Judge accuses Australia of putting relationship with Nauru before the law
13 July 2019
Judgement follows failure to transfer seriously ill refugee under medevac laws
A federal court judge has excoriated the Australian government, accusing it of putting its relationship with Nauru ahead of complying with court orders and federal law.
The judgement by Justice Debra Mortimer was published on Friday, after the government failed to comply with a 14 June order to transfer a refugee with “serious medical and psychiatric issues” to Australia under the medevac laws.
The transfer was approved by the Australian government but held up by the Nauru government’s requirement for multiple levels of approval, which were then delayed for this man’s case.
UN inspectors primed for 'unfettered access' to Australian detention centres
5 July 2019
Human rights inspectors due to visit for the first time, with the right to go into any place of detention unannounced.
United Nations human rights inspectors will have “completely unfettered access to all places of detention” when they visit Australia in coming months.
This week the UN subcommittee on prevention of torture announced it would visit six countries to inspect places of detention, including Australia and Nauru.
4 July 2019
Coalition wants to repeal medical evacuations bill it was forced to accept during minority parliament.
Legislation to repeal the medevac transfer process cannot pass the parliament before late October because it will go to a Senate inquiry, a process giving supporters of the current arrangements a public platform to argue for their retention.
The repeal legislation, introduced to the House of Representatives on Thursday, will now proceed to an inquiry by the Senate’s Legal and Constitutional Legislative Committee, with a report date of 18 October.
Peter Dutton's move to abolish medevac regime delayed by Senate inquiry
‘The boats are coming’ is one of the greatest lies told to the Australian people
2 July 2019
Over the years the policy of imprisoning refugees could have easily been overturned but there are still political and financial gains to be made.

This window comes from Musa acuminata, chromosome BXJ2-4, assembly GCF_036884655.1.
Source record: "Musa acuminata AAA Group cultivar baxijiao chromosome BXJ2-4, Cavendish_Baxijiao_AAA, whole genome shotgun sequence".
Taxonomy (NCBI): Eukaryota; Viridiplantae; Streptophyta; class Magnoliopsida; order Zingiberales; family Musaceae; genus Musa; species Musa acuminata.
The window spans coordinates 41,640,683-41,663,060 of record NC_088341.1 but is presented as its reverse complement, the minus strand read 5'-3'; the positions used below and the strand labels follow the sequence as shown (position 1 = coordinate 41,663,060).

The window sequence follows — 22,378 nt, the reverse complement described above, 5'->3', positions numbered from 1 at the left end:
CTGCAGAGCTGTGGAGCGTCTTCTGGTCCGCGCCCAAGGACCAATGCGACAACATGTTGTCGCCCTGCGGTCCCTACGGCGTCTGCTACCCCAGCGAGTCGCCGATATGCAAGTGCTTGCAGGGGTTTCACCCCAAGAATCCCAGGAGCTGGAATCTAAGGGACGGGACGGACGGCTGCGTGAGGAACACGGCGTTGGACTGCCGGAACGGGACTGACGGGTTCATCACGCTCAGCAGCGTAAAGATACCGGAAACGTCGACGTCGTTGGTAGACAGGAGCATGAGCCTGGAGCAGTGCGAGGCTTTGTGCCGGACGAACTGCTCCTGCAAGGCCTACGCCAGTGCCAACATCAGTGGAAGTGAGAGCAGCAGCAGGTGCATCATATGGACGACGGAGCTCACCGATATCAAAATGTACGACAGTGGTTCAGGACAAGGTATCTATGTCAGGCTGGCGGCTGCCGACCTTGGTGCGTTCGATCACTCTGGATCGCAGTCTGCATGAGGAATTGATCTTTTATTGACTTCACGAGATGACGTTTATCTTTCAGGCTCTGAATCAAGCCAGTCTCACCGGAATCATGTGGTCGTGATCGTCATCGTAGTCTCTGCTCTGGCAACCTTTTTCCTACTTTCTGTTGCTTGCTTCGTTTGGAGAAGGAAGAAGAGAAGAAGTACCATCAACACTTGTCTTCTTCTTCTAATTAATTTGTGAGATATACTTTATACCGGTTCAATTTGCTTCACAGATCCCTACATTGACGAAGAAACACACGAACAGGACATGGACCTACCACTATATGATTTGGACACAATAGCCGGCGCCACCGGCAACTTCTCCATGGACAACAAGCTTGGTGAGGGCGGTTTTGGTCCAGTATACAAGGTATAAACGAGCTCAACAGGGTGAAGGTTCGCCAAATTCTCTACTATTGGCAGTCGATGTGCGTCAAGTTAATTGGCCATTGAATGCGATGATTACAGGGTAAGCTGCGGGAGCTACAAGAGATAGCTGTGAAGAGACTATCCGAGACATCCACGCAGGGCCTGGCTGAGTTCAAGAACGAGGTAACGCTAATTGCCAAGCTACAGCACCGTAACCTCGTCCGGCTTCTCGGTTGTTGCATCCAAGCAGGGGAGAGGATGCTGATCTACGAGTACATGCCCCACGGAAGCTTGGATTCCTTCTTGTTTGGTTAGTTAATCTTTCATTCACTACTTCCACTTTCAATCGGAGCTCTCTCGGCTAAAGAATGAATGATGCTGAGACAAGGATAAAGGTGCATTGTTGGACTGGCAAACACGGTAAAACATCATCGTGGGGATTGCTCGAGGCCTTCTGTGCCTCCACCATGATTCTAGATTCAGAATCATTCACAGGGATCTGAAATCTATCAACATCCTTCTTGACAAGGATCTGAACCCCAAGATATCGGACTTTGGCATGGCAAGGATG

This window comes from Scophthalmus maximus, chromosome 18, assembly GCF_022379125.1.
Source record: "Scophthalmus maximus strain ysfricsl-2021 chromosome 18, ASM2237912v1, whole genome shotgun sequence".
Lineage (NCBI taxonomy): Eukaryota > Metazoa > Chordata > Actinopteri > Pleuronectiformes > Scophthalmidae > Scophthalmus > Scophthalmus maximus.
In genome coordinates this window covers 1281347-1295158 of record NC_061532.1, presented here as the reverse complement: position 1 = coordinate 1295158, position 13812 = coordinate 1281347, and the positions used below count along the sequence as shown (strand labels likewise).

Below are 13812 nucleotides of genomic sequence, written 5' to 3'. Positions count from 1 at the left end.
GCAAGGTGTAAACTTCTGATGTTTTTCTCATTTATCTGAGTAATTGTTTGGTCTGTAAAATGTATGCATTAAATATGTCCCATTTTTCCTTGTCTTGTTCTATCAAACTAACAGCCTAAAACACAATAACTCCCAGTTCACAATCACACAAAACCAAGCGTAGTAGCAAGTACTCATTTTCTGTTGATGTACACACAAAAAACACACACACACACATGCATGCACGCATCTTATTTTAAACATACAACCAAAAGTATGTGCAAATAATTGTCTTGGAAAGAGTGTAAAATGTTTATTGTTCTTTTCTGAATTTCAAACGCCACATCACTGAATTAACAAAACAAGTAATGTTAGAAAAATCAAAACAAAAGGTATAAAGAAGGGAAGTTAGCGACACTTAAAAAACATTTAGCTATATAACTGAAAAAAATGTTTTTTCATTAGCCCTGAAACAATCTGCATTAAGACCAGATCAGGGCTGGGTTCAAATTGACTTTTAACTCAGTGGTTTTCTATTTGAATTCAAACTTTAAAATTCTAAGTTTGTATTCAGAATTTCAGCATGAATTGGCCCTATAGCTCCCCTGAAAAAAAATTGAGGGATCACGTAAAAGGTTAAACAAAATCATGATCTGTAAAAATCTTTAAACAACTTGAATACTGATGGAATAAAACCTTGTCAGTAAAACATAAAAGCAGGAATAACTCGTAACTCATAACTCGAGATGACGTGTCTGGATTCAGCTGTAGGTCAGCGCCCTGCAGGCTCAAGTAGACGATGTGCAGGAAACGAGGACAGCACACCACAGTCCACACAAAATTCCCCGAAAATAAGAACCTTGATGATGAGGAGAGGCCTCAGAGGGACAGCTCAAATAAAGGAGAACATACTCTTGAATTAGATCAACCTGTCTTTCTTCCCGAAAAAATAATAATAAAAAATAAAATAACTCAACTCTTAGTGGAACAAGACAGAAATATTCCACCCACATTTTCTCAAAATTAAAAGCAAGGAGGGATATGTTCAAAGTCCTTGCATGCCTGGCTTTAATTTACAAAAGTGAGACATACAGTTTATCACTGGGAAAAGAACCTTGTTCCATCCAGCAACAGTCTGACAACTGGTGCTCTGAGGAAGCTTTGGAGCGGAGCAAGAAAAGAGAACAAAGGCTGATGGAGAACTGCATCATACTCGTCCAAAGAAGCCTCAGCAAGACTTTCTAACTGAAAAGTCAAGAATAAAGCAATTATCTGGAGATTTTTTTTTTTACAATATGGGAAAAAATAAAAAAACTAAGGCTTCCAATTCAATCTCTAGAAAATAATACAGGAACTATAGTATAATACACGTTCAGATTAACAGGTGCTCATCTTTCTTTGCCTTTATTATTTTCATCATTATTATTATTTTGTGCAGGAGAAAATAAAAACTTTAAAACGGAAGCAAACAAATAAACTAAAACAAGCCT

In less than a month the political strategy of exiling and incarcerating refugees on Manus Island and Nauru will hit the six-year mark – we enter the seventh year of illegal imprisonment. If we pay attention to the discourse and propaganda techniques of consecutive governments over these years we notice that essentially the same language and rhetoric has been maintained without the slightest change.
Every government has imposed the same logic on society: the policies have been designed and implemented to “stop the boats”. As a result of this simplistic reasoning they have justified an inhumane political program.
Centre Alliance senator warns Coalition not to repeal medevac law
2 July 2019
Stirling Griff says reversing asylum seeker medical transfers will ‘sully’ his relationship with government as income tax cuts package negotiations under way
Centre Alliance senator Stirling Griff has put the Morrison government on notice that repealing the medical evacuations bill will “sully the relationship” between himself and the Coalition.
With negotiations continuing on the Morrison government’s $158bn income tax cut package as the 46th parliament opened on Tuesday, Griff told the ABC it would be a “brave move” to repeal the new system of medical transfers for asylum seekers on Manus Island and Nauru.